Hold onto Your Hat (and Your Home)! It’s Hurricane Season!
August 14, 2020
The word hurricane comes from the Taino Native American word, hurucane, meaning evil spirit of the wind. An Atlantic hurricane or tropical storm is a tropical cyclone that forms in the Atlantic Ocean. In the Pacific Ocean, hurricanes are generally known as typhoons and in the Indian Ocean they are called tropical cyclones.
The National Oceanic and Atmospheric Administration (NOAA) warns that as many as 25 named storms—twice the average number—will occur in 2020 to present an extremely active season that began on June 1 and ends November 30 with more frequent, longer, and stronger storms in the Northern Atlantic Ocean.
Storms get names once they have sustained wind speeds of at least 74 miles per hour. NOAA anticipates that 2020 could deliver a total of 19 to 25 named storms. That would put this year in league with 2005, which experienced more than two dozen named storms including Hurricanes Katrina and Wilma. Each year, only 21 storm names are designated because the letters Q, U, X, Y, and Z are not used. The first hurricane of the year is given a name beginning with the letter “A.” The list of names selected for 2020 storms starts with “Arthur” and ends with “Wilfred.”
If all the allotted names are used, the National Hurricane Center will use the Greek alphabet for additional names. This has only happened one time on record—in 2005 when the Atlantic Ocean experienced 28 named storms.
“We are now entering the peak months of the Atlantic hurricane season, August through October,” National Weather Service Director Louis Uccellini said in a recent news teleconference. “Given the activity we have seen so far this season, coupled with the ongoing challenges that communities face in light of COVID-19, now is the time to organize your family plan and make necessary preparations.”
FEMA’s (Federal Emergency Management Agency) Ready website provides checklists to help you put a plan together, consider specific needs in your household, download and fill out a family emergency plan, and to practice your plan with your family/household.
In planning for hurricanes and in dealing with outcomes of storm damage, you’ll also need to review your insurance coverage to make sure it matches your needs. Hurricanes provide little advance notice of their arrival, and as landfall approaches, insurance companies may temporarily suspend new coverage and coverage changes.
An insurance representative can review your policy, explain limits and deductibles, and help you identify coverage gaps. “You should ask your representative for tips on hurricane risk mitigation that may lower your insurance premiums and better protect your property,” says Tom Woods, assistant vice president of property underwriting for USAA.
Insurance Information Institute (III) website shares precautionary measures you can take to protect your home as well as your business from destructive storms. Don’t wait until a hurricane watch is issued, because it may already be too late to take certain recommended precautions, including reviewing your insurance policies.
III also offers a hurricane season insurance checklist that can help you understand your coverage and whether it’s adequate to repair or rebuild your home and to replace your belongings. Keep in mind that your homeowners insurance covers the cost of temporary repairs for hurricane damage, as well as reasonable additional living expenses over and above your normal living expenses if you have to relocate.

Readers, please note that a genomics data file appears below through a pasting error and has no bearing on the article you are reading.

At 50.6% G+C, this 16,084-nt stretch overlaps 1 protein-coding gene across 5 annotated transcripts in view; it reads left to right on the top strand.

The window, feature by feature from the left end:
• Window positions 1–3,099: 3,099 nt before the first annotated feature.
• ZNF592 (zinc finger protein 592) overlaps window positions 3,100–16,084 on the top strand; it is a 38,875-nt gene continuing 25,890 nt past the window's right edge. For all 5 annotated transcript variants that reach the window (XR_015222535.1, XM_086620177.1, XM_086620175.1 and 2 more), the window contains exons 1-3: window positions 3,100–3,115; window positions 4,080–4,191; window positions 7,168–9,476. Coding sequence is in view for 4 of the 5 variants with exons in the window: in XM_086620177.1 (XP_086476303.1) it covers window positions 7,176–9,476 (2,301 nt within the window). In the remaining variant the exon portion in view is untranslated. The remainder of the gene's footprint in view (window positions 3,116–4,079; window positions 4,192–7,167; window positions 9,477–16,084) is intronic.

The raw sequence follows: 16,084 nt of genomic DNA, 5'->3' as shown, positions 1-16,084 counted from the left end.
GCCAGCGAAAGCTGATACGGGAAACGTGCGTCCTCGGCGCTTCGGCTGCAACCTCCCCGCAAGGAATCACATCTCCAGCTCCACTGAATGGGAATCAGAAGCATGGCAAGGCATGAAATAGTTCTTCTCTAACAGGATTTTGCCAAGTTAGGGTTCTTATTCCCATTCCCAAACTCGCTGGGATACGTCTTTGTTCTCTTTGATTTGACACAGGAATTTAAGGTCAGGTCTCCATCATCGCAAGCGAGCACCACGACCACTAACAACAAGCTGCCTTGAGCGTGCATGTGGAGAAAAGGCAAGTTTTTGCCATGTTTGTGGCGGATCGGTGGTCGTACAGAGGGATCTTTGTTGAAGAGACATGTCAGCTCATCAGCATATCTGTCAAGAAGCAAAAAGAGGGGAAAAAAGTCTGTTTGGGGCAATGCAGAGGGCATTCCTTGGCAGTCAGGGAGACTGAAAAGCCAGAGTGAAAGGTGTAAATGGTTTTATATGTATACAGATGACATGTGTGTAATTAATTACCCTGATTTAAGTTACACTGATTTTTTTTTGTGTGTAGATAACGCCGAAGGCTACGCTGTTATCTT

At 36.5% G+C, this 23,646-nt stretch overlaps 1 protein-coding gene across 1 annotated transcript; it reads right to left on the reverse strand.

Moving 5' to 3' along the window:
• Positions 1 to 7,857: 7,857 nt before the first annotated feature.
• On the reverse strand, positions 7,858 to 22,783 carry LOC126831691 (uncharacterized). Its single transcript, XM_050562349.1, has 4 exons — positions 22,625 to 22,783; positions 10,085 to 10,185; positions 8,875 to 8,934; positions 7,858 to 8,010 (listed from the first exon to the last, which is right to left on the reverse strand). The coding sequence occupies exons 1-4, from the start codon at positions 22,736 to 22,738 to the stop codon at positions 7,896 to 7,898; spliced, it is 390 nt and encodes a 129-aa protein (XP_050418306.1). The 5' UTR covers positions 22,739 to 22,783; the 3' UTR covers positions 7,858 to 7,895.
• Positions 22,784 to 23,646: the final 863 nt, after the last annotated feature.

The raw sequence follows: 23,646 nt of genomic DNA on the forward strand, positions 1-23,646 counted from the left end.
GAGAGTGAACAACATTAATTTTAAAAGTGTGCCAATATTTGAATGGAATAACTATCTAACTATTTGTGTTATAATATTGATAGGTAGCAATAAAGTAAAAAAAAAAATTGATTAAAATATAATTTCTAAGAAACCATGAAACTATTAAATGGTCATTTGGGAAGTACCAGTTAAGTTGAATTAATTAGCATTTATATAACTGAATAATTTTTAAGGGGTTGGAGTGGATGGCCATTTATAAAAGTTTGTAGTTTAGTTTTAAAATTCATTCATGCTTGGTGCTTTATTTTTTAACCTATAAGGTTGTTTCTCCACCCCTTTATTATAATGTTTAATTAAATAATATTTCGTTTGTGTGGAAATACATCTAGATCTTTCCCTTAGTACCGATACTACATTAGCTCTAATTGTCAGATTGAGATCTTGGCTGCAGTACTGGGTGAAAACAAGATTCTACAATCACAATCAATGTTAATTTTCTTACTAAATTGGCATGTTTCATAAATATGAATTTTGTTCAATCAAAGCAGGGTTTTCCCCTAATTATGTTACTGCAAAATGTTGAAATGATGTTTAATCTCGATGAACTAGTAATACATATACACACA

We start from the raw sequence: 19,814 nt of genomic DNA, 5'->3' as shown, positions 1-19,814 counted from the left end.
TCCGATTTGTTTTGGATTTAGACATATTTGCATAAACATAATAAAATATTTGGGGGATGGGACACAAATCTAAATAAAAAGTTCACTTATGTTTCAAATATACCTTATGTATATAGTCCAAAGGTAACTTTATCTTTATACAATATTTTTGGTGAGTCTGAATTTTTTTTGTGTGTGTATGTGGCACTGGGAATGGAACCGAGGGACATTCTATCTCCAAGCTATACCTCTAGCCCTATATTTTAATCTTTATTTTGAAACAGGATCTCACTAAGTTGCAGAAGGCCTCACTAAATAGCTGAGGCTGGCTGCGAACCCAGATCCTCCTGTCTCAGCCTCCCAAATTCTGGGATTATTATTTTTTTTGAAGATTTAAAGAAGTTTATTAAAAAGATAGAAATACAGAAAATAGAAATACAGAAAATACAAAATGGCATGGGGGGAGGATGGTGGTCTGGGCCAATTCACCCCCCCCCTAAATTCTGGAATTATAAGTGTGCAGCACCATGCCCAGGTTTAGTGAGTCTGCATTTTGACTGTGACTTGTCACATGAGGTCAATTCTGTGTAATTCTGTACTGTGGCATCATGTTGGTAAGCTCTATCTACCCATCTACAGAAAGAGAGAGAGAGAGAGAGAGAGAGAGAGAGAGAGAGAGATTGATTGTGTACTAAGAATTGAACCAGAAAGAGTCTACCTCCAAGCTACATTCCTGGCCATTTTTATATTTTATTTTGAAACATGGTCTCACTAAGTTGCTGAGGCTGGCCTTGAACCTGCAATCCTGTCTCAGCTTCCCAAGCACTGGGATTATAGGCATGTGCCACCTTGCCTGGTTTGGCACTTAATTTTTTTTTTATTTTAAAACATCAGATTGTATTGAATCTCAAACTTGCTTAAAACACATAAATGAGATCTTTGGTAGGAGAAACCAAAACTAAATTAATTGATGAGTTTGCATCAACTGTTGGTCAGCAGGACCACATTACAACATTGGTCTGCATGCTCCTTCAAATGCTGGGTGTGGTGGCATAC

However, your homeowners policy doesn’t cover flood damage, so you may want to consider looking into flood insurance. If you live by the coast, you may also need a separate policy for protection against wind and wind-blown water damage. Check for wind-damage exclusions, and if wind damage isn’t covered by your standard policy, buy one from your state’s insurance program. In hurricane-prone states, for instance Louisiana, Texas, and Florida, some standard home insurance policies won’t pay for windstorm damage. So, if you want coverage, you need to buy an extra windstorm insurance policy in addition to your normal home insurance policy. In this case all wind damage would fall under this policy instead of your traditional homeowners policy.
After reviewing and revising insurance coverage with your insurance professional for your home, car, and business, store your updated insurance policies at InsureYourKnow.org where they will be readily available if a hurricane comes calling and wreaks havoc on printed versions of policies kept in your home or office.
Stand Up (or Sit Down) and be Counted in the 2020 Census
July 29, 2020
The 2020 Census counts every person living in the United States and five U.S. territories (Puerto Rico, American Samoa, the Commonwealth of the Northern Mariana Islands, Guam, and the U.S. Virgin Islands.) The count, mandated by the U.S. Constitution in Article 1, Section 2, is conducted by the U.S. Census Bureau, a nonpartisan government agency, every 10 years. The 2020 Census will mark the 24th time that the country has counted its population since 1790.
In March 2020, each home was sent an invitation to respond to a short questionnaire online, by phone, or by mail. If you have already replied by answering the survey about yourself and everyone who was living with you on April 1, 2020, the Census Bureau is grateful. If you haven’t yet completed the questionnaire, your answers are still needed to add with information from other homes to produce statistics, which never identify your home or any person in your home.
Census invitations included an insert in 12 non-English languages, inviting people to respond online or by phone in their language. These languages, ranked by the number of limited-English-speaking households according to American Community Survey data collected from 2012 to 2016, include Spanish, Chinese, Vietnamese, Korean, Russian, Arabic, Tagalog, Polish, French, Haitian Creole, Portuguese, and Japanese. About 13 million households received invitations in both English and Spanish.